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Zach Wilson’s Expectedly Strange First Day on the Job

The Jets rookie was uneven in his first practice. Which might mean something, but probably doesn’t.

FLORHAM PARK, N.J. — In one of his first training camp periods as a professional quarterback, Zach Wilson absorbed a flying shoulder bump from a 300-pounder. Guard Greg Van Roten had sprinted over from position drills to officially welcome the team’s first-round pick before some run-concept work that involved a portion of the offense.

It would seem to be the one moment of undesigned, gentle light heartedness amid an afternoon that tends to take on a familiar, unsatisfying rhythm for highly drafted, expected-to-start quarterbacks who are just now seeing the machinations of a regular season. Wilson’s first official day as an NFL quarterback entailed being followed around by quarterbacks coach Rob Calabrese as if he’d been assigned to Secret Service detail. The two would initiate small meetings after each banal action. Calabrese would stare at Wilson’s feet while he was stepping back to hand the football off, perhaps in an effort to make up for the two practices Wilson missed while the details of his rookie contract were ironed out.

Zach Wilson talks with quarterbacks coach Rob Calabrese during his first practice with the Jets

QBs coach Rob Calabrese and Wilson.

Wilson was being evaluated after three-quarters-speed checkdowns. He was watched and filmed during innocent soft tosses to tight ends. And, he was momentarily applauded for his first throw in a team session, which went nearly 50 yards down the middle of the field to fellow rookie Elijah Moore. Moore was blanketed in tight coverage and was falling away from the defender to gain separation. Wilson put the ball right on Moore’s hands as he was hitting the ground (he said afterward that he wished he threw it even sooner).

After that moment, he would be sacked on one play, blitzed and nearly forced into an interception on the next. On the third play of the following period, he skied the ball over new teammate Corey Davis’s head. He and his receivers were struggling to stay on the same page, cutting inward while Wilson would fire a pass to the vacant sideline. In the fourth team period, he pumped a ball directly into the stomach of safety Marcus Maye.

Head coach Robert Saleh was unfazed, noting that defenses always perform better in the early days of training camp throughout the “history of time.”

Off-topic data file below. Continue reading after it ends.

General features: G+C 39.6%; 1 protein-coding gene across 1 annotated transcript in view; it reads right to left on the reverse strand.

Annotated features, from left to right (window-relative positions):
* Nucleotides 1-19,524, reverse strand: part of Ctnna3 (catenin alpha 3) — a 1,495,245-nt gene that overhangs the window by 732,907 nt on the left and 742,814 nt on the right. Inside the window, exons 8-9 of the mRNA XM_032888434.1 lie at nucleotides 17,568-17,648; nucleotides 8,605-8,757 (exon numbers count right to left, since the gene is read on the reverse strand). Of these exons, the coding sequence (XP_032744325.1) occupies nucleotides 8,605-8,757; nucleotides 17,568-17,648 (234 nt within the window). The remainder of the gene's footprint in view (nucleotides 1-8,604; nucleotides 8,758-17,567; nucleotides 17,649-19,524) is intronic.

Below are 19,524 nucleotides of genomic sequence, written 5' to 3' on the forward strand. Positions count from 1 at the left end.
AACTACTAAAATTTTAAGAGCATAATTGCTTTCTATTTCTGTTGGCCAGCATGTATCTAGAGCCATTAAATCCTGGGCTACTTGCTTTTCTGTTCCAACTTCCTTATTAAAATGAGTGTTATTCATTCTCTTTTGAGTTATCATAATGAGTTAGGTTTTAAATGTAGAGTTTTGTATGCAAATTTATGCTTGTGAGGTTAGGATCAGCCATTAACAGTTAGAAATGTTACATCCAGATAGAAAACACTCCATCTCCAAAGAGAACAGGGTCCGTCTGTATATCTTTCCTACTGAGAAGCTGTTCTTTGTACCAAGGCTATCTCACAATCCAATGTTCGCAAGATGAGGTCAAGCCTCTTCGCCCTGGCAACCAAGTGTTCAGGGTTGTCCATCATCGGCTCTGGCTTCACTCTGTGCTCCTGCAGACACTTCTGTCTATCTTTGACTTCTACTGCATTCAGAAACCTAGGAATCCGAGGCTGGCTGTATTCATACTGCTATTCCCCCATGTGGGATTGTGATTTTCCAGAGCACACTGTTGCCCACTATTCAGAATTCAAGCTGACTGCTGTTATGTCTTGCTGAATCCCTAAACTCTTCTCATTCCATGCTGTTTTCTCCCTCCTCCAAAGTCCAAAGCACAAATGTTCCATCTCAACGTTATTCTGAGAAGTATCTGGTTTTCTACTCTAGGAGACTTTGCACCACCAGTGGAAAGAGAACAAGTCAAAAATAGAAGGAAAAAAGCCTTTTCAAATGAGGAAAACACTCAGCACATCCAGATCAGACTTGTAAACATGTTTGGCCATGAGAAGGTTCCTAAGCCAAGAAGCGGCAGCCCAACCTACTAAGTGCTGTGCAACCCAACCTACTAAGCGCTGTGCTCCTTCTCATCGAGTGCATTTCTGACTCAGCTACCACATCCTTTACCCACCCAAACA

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So goes the strangeness of a rookie quarterback’s first training camp practice; a spectacle that can sometimes, rarely, be a predictor of performance down the road (there were legendary tales of E.J. Manuel hurling footballs into the hospitality tent in Buffalo, or Jets practices of long ago where Mark Sanchez was unable to find a vacant receiver against Rex Ryan’s pressure defense) but is almost always just a showcase for the emotional and physical complications of breaking in a young passer in the first place. Here were 89 other people holding their breath; a group of coaches, players and administrators all practicing collective patience, hoping that somewhere down the line the struggles become less and less recognizable. They all will become experts in discovering the positive, in searching for the silver lining in every errant pass.

At some point, there will come a workout, a moment, a drill, a pass that will, in the minds of his coaching staff, solidify Wilson’s status as either a franchise quarterback or cut-our-losses trade bait. It will take hundreds of these days in order to form the evaluation, which heightens the importance of not placing too much importance on one day. But it has to begin somewhere.

On Friday, Wilson looked in command one moment and overwhelmed the next, frequently taking longer than the assigned number of drop back steps to release the football. The offense was, before practice, saddled with a heavy portion of their installation while the defense had been fed a smaller, more digestible playbook in increments. They could play fast (and, most of the time likely had an idea of what plays were being run) while Wilson had to progress his way through each concept and throw to receivers who may have been just as confused as he was. The clash led to the immediate assumption that Wilson had a poor day of practice and not the more accurate takeaway, which is that we have no idea what the hell it was given how disparate the offense and defense looked. Had Wilson breezed through his first practice and carved up the defense, it may have been a far more concerning indictment of the defense’s ability, or the lack of the offense’s complexity.

The Jets’ offense, steeped in the principles of the back-to-back Super Bowl champion Denver Broncos of the late 1990s, asks the entire team to move as a collective ballet company. One day, each play will resemble the next at its outset, disallowing the defense from creeping up and pawing the kind of low-hanging fruit interceptions that populated Wilson’s first day of camp.

At least that is the hope. That day is a long way from here. Wilson’s ultimate evaluation is a long way from here. And so, the Jets broke camp on Friday to the sound of three elongated air horn blasts content in dismissing the bad and pocketing the good (Saleh noted his processing ability, confidence and command). Does the first practice ever really mean anything, or is it simply a test of everyone’s belief?

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